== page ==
Wednesday, June 27, 2012

Loving Your Life When Your Loved One is Diagnosed With A Scary Illness

Cousin Claudia's

Confessions From
About Hospital Stays

                             by Claudia “Shamana” Gold, M.S., M.P.H.

      I didn't learn this from graduating from the Columbia University School of Social Work. I didn't learn this from working as a social worker in hospitals for 19 years, or from being a yoga teacher. So I want to tell you how I finally learned five keys to getting your needs met at medical centers. My breakthrough began when I was teaching college classes at night, and taking my lively artistic daughter to her home-schooling park days during the day. Like everyone else I was buying groceries, washing dishes, and always wanting to get rid of clutter much more than doing it. There were soulful, loving moments, and ego challenging moments with my husband. Then one day I went to Dr. Patel's office with my husband John for his colonoscopy. At the end, Dr. Patel told my woozy husband and I that it looked like he had rectal cancer and that he would probably need a bag.

      After John was officially diagnosed with colo-rectal cancer, and before his hospitalization at USC Norris Cancer Center for surgery, I felt alone, angry at a nurse specialist who did not call back, and weird - like a poster child for anxiety. And I was supposed to know how to handle this. As a social worker I'd told others how to a thousand times at Long Beach Memorial and Children's Hospital of Los Angeles.

      It did not help that my husband’s favorite cat Junior ate our daughter’s three inch, pink rubber alien and some black elastic thread and also required abdominal surgery. Was this some sort of omen? Some sympathetic gesture on the part of the cat? And though we could not afford Junior's $3,000 surgery – could we let him die now? After we sprung for Junior's surgery, I held my breath, thinking somehow if the cat could survive, so would my husband. If he did not do well...that wouldn’t be so good.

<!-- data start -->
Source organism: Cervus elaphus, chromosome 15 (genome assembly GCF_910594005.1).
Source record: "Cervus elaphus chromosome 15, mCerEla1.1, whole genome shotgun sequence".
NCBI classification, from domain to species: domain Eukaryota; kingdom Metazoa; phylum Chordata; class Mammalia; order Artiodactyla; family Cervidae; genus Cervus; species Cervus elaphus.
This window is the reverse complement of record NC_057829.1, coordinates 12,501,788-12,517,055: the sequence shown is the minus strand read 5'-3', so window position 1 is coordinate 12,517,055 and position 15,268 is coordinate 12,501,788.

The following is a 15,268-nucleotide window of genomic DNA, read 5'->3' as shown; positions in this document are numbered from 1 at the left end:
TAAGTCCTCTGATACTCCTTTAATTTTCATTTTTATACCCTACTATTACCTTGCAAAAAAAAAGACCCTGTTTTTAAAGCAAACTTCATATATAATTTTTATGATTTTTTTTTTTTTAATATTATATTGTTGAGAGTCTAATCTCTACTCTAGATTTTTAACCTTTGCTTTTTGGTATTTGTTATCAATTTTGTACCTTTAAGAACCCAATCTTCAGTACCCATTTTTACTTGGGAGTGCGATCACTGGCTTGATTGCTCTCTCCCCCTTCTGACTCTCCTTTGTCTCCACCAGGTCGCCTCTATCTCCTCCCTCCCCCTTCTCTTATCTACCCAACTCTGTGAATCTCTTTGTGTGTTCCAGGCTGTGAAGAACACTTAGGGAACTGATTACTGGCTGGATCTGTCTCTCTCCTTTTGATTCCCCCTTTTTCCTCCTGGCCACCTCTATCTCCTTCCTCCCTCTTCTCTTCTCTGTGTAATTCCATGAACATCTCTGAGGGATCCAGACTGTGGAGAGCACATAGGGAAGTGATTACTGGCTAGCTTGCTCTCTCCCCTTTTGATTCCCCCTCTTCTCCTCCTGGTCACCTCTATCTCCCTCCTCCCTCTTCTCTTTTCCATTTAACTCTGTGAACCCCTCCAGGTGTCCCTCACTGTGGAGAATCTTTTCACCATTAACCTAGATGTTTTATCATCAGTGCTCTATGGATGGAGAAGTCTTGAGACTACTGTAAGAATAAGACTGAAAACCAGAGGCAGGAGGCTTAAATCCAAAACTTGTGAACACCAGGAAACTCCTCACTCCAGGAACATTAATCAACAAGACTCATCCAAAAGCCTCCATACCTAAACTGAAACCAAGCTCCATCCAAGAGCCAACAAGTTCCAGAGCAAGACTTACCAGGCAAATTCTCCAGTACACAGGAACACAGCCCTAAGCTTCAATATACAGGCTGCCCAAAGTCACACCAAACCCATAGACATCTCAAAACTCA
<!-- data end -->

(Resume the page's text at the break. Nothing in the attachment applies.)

As a university professor, and stress management trainer who had been schlepping and being codependent as a medical social worker for 19 years, I felt guilty and surprised at what it felt like to be on the other end. It was as if my life as a social worker had been the black and white movie, and now, it was in living (or dying – I wasn't sure) color. The colors were bright and scary. I kept hearing in the remaining lobela (Yiddish for remaining healthy lobe of your brain when you've had a Jewish mother and your husband has stage four cancer) what I had told clients (and frankly, I'd even gotten a little sick of saying it): that they would feel like they were on an emotional roller coaster. But it was oh so different on my own emotional roller coaster. There were emotions showing up that I couldn't even recognize, and others that I didn't want to.

      One morning I decided it was time to call the friendly phone counselor at Cancer Care for support, but could not find the slip of paper with her number. I wandered through the house, into the bathroom – what had I been looking for? Not sure, I grabbed a necklace blessed at Lourdes with three medals of Catholic saints on a black thong, that my nurse friend Pat had once given me, and put it around my neck, just in case. Though I felt a twinge as I was raised as the daughter of the Rabbi of Las Vegas, and am a Baha'i, at this point “The Lord is One” took on new meaning.

       The week before the surgery, one morning I got up to go to the bathroom and my left foot did not work. After x-rays, as I hobbled around on my new air cast, I began suspecting that my physical body was expressing something I had not been able to - that I was afraid that I couldn’t walk through this journey of illness and hospitalization. Or maybe I needed to lay down for a while and prepare for my life changing wildly in the next few years? Or had I just tripped, unaware, while gardening in our lumpy back yard – the one which caused us to buy the house cause it reminded John of his native West Virginia.

      Nevertheless, there was a lot to do: I got my college classes in some wild semblance of order. I had one class in Culver City that was reflecting my stress and it wasn't pretty. I called the nurse at the hospital, wanting more info about the planned ileostomy, and left my third message in two weeks - I wondered maybe she didn’t like me. With each phone call to ask for help, I agonized, as I didn’t want to bother anyone, everyone is busy - would they say no? (This was a moment for a crash course in assertiveness and Codependency). I asked a combination of friends and, especially, one relative, to take care of our eight year old daughter for a week.